Topic Review
N-Acetylcysteine in Trichotillomania
N-acetylcysteine (NAC) (C5H9NO3S) is the acetylated precursor of the amino acid L-cysteine and functions as a glutamate modulator and antioxidant. It is widely known as a mucolytic, an antidote for acetaminophen overdose, and a nephroprotective agent for contrast administration. Trichotillomania (TTM), excoriation disorder, onychophagia, and onychotillomania are categorized as body focused repetitive behavior (BFRB) disorders, causing damage to the skin, hair, and/or nails with clinically significant psychosocial consequences.
  • 422
  • 13 Jun 2022
Topic Review
Trichophyton indotineae
Trichophyton (T.) indotineae is a newly identified dermatophyte species that has been found in a near-epidemic form on the Indian subcontinent. There is evidence of its spread from the Indian subcontinent to a number of countries worldwide. The fungus is identical to genotype VIII within the T. mentagrophytes/T. interdigitale species complex, which was described in 2019 by sequencing the Internal Transcribed Spacer (ITS) region of ribosomal DNA of the dermatophyte.
  • 106
  • 27 Jul 2022
Topic Review
3D-Bioprinting for Chronic Wound
Skin substitutes can provide a temporary or permanent treatment option for chronic wounds. The selection of skin substitutes depends on several factors, including the type of wound and its severity. Full-thickness skin grafts (SGs) require a well-vascularised bed and sometimes will lead to contraction and scarring formation. Besides, donor sites for full-thickness skin grafts are very limited if the wound area is big, and it has been proven to have the lowest survival rate compared to thick- and thin-split thickness. Tissue engineering technology has introduced new advanced strategies since the last decades to fabricate the composite scaffold via the 3D-bioprinting approach as a tissue replacement strategy. Considering the current global donor shortage for autologous split-thickness skin graft (ASSG), skin 3D-bioprinting has emerged as a potential alternative to replace the ASSG treatment. The three-dimensional (3D)-bioprinting technique yields scaffold fabrication with the combination of biomaterials and cells to form bioinks.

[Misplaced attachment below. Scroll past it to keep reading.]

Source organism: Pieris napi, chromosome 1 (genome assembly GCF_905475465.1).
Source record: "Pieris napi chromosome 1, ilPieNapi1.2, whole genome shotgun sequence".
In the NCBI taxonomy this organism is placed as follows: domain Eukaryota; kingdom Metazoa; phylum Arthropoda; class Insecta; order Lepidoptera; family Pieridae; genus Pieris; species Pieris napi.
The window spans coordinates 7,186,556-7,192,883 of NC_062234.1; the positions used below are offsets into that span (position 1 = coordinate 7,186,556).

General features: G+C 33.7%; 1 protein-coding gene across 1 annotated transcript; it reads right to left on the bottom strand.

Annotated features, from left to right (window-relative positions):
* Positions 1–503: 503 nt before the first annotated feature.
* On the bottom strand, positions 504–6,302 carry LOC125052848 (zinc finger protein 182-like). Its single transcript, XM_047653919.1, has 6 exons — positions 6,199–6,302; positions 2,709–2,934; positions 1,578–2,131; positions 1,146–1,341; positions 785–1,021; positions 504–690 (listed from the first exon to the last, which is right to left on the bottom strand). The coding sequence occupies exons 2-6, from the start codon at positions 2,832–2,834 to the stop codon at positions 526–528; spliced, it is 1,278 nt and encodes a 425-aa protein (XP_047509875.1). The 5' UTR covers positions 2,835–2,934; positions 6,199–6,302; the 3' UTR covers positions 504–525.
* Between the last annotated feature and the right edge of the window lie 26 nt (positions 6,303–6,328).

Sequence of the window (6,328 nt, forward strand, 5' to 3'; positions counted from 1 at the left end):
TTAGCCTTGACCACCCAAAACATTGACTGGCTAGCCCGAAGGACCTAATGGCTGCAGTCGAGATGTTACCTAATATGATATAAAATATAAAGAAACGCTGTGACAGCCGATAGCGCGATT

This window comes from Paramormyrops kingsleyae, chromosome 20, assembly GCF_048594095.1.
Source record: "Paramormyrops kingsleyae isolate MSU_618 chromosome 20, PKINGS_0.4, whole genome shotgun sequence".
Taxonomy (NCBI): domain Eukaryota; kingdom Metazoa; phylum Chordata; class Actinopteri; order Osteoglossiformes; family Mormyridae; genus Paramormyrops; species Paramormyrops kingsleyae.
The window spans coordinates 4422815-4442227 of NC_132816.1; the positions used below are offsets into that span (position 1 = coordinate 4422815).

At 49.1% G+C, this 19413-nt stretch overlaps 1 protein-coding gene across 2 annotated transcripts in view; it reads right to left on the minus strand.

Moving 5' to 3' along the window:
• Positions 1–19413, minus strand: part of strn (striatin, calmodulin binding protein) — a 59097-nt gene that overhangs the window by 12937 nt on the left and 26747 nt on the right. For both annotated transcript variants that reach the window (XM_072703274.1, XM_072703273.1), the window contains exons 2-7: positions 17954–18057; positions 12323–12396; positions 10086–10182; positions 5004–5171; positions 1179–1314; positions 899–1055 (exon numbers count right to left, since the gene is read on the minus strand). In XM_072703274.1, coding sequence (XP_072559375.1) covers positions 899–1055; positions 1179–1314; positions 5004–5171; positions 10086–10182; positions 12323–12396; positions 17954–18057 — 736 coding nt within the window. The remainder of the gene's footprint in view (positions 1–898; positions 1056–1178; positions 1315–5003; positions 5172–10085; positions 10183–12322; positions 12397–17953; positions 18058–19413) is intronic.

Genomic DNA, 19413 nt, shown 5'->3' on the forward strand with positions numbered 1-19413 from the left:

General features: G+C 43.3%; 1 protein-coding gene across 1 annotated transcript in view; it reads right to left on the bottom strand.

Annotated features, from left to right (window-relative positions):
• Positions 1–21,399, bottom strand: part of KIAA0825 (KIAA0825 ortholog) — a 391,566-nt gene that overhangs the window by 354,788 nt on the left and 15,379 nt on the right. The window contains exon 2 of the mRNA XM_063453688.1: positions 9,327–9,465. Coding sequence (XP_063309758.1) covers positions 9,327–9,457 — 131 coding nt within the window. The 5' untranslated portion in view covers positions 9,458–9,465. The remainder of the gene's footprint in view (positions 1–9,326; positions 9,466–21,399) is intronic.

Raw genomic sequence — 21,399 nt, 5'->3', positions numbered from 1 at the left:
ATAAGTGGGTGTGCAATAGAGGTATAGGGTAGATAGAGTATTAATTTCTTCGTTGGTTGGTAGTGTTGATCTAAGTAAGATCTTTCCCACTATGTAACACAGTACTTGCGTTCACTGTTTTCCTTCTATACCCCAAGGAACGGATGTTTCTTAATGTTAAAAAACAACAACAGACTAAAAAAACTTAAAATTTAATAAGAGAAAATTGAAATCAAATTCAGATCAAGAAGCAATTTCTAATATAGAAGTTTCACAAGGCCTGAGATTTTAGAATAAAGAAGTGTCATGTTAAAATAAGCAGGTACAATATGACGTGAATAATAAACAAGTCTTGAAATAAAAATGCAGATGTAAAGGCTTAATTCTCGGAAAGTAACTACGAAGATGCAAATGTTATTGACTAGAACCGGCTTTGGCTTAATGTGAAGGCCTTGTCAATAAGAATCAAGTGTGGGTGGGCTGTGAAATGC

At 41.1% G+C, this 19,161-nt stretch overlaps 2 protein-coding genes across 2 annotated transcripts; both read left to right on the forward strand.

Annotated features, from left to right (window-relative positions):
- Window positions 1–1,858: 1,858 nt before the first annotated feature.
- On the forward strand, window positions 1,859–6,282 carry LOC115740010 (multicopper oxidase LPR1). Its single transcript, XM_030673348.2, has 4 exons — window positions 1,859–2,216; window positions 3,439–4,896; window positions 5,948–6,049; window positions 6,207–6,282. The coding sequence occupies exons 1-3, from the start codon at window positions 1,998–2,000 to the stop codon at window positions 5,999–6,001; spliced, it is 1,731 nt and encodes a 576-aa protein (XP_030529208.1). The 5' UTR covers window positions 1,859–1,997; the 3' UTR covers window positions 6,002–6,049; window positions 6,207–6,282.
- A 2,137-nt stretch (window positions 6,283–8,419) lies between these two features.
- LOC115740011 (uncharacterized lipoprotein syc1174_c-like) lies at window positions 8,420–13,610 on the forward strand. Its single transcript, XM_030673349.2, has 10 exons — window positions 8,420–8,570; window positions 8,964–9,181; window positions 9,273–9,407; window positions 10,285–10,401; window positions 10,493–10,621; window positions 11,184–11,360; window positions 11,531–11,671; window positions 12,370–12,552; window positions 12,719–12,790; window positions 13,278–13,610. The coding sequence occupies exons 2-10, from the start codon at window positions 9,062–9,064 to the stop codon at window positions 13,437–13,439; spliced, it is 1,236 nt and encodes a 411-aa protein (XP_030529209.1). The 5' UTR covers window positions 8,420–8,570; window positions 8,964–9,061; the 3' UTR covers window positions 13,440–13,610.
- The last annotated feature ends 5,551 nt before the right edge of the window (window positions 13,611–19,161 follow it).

• 367
  • 08 Jan 2022
Topic Review
Aberrant Expression of Immunohistochemical Markers
Malignant melanoma can rarely present with unusual staining patterns. This includes aberrant expression of non-melanocytic markers and/ or lack of expression of specific melanocytic markers. 
  • 203
  • 24 Nov 2021
Topic Review
Acne Inversa